2. Planning

The next agile PM stage is project planning. Here there will be a more detailed planning meeting which will allocate tasks and assignments based on the amount of work each individual or team needs to do, plan user stories, and decide which metrics you’ll use for testing later on. If you are doing Scrum, you’ll do your sprint planning here.

3. Development

The development stage of agile project management is where you do the actual work. There will likely be several development cycles, which mean the team is not working on the finished product, but on an iteration which will be reviewed in the next stage.

4. Testing

At the end of an amount of work, you should have an iteration or an increment of the final product that can be tested and reviewed according to stated metrics, or even shared with the stakeholder or client. After this stage you normally go back to planning again, and do this in cycles until you are ready to complete the project.

5. Delivery

The agile delivery model follows this iterative approach . After several development cycles between planning, working and testing, the idea is to eventually have a complete product, at which point you turn over the results to the stakeholders or clients. Agile delivery methodology is customer-centric, and further iterations of deliverables are shaped by client feedback.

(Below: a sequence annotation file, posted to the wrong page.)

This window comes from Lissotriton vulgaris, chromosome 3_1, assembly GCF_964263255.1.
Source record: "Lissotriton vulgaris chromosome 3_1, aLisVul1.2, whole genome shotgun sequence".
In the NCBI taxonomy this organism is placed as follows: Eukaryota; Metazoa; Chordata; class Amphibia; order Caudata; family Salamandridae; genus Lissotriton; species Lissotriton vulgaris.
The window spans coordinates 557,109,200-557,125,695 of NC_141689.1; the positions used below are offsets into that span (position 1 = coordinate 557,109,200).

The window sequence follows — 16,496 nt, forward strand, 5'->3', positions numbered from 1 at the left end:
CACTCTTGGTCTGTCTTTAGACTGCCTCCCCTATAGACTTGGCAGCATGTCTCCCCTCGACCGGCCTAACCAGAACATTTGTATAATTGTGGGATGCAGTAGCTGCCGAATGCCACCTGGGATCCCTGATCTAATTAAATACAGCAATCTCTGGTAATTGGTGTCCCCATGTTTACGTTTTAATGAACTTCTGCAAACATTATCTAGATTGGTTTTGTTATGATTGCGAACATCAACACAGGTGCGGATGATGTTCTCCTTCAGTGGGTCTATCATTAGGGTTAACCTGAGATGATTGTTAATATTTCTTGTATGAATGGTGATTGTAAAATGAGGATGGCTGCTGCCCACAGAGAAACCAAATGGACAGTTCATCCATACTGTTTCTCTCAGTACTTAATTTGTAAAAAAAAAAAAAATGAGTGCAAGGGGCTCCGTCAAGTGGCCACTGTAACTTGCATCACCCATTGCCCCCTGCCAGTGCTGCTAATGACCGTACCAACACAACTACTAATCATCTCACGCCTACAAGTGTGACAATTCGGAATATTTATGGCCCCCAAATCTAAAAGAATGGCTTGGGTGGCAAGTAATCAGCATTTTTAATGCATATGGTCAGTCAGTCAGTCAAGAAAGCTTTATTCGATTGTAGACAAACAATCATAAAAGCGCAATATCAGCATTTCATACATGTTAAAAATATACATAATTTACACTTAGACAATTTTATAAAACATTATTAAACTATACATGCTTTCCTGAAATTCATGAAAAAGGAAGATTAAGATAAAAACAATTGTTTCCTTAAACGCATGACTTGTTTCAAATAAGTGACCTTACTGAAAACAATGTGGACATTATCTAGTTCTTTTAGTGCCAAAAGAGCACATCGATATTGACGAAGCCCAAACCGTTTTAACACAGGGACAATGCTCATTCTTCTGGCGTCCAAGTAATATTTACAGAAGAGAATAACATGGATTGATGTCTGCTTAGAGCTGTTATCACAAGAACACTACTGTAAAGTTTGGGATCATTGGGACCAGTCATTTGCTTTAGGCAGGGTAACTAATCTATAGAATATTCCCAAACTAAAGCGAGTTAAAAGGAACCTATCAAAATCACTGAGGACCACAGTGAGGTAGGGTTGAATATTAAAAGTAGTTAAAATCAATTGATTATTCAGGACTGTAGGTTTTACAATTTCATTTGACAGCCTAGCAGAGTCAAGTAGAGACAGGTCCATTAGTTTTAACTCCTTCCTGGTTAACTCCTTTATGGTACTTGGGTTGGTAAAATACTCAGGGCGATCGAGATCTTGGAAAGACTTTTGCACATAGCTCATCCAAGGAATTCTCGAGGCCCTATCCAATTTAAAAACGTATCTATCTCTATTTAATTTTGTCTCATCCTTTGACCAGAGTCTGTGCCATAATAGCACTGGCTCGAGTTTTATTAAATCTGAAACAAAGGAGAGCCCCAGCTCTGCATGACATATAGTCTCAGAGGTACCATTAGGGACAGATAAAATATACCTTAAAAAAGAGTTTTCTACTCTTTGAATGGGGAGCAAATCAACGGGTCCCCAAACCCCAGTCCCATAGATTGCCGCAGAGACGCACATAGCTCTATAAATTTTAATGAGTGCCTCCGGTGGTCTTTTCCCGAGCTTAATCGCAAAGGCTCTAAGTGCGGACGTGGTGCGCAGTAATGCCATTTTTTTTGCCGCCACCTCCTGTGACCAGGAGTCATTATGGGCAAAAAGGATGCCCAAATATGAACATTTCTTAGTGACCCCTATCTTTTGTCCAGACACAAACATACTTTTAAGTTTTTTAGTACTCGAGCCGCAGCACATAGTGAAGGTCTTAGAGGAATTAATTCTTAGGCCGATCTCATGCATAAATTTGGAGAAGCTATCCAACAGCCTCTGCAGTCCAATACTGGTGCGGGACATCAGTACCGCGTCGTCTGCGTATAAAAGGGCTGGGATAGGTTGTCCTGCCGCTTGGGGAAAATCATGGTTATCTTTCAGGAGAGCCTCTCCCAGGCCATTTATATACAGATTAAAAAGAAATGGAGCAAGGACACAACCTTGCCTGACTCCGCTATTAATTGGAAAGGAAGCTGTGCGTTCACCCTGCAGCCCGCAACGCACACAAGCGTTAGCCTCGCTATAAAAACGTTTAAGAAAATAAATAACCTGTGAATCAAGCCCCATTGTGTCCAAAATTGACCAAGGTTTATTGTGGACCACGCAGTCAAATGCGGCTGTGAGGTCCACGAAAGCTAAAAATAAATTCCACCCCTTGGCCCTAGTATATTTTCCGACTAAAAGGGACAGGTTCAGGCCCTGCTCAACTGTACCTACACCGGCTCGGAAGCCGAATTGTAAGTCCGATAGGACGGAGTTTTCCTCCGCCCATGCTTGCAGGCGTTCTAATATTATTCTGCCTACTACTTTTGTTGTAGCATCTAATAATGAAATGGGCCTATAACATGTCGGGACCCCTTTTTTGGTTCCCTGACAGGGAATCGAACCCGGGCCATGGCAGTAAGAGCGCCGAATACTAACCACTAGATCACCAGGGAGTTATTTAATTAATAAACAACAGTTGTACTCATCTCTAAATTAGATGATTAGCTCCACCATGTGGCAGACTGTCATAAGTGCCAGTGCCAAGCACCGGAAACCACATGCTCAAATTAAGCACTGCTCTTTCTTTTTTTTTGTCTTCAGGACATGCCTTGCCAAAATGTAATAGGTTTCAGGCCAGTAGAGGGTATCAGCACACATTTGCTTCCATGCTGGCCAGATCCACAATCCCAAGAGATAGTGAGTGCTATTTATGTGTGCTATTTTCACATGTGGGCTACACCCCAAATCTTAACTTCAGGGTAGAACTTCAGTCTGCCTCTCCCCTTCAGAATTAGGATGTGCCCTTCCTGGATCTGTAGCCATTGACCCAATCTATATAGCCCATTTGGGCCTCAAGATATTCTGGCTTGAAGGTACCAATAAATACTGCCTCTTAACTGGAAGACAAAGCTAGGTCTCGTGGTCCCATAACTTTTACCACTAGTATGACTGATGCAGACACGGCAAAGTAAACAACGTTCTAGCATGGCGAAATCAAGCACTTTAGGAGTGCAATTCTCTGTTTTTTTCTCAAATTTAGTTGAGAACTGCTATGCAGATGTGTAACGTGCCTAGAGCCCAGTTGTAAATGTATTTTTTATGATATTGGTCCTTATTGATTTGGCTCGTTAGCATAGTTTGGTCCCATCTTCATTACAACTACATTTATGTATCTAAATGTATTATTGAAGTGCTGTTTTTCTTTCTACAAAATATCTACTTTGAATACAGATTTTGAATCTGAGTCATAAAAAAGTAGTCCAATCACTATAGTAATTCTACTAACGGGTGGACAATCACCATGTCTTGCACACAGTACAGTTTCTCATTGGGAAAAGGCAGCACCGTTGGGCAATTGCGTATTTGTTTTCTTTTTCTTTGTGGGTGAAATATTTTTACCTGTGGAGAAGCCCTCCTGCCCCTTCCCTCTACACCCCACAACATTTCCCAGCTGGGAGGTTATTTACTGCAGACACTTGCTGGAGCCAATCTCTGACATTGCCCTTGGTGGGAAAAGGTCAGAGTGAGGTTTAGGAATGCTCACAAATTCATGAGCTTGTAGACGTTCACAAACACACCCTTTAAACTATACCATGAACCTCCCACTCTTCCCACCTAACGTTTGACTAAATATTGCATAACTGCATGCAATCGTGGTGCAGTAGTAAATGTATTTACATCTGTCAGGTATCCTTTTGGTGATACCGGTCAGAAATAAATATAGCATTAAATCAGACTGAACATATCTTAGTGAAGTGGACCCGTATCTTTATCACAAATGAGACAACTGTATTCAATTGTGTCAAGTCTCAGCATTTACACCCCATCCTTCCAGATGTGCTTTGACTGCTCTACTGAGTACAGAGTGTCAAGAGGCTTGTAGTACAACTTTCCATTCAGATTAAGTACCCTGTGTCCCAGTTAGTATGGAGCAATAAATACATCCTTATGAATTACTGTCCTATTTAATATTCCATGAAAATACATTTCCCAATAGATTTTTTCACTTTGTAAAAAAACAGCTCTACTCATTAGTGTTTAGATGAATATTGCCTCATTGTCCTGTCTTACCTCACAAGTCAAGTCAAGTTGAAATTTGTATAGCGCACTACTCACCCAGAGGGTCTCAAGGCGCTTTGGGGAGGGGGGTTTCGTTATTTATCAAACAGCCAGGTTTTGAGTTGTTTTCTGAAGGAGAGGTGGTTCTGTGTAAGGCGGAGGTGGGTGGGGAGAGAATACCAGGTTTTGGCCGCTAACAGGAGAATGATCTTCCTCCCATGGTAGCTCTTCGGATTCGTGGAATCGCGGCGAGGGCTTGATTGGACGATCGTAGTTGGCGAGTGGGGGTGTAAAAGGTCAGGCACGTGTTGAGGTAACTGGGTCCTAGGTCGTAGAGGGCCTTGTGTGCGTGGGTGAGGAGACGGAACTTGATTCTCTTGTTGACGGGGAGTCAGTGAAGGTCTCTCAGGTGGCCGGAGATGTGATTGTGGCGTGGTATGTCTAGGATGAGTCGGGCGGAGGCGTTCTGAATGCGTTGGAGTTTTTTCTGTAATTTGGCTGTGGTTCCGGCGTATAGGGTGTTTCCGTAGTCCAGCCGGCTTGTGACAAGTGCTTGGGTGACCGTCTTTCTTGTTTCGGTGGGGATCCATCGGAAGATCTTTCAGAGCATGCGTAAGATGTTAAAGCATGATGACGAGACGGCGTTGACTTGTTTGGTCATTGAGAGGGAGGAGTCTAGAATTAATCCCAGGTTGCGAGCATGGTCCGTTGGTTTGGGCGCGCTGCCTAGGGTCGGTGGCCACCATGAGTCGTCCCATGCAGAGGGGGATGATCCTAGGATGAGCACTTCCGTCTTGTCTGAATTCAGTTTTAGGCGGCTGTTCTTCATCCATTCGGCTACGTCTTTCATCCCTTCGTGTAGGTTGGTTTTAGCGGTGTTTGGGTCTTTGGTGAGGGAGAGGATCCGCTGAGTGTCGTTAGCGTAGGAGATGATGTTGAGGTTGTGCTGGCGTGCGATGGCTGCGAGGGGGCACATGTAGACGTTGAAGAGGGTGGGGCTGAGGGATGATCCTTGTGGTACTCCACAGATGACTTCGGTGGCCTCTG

Ways to use the agile project management process

There are some different ways to use agile project management processes. That’s because agile process management is quite clear in its principles and values that can be applied to different kinds of work depending on your business needs.

Research and development

You can use agile PM methods in the creative part of discovering new products or solutions and in general research and development teams.

Problem solving

Agile methods like the Kanban are great for trial and error style problem-solving projects, especially with no time constraints.

Product launching

Agile methods are useful for several kinds of new product launches that require development, distribution, marketing and support feedback.

Agile project management examples

Here are some agile project examples as seen in the real world of familiar industries.

Software application development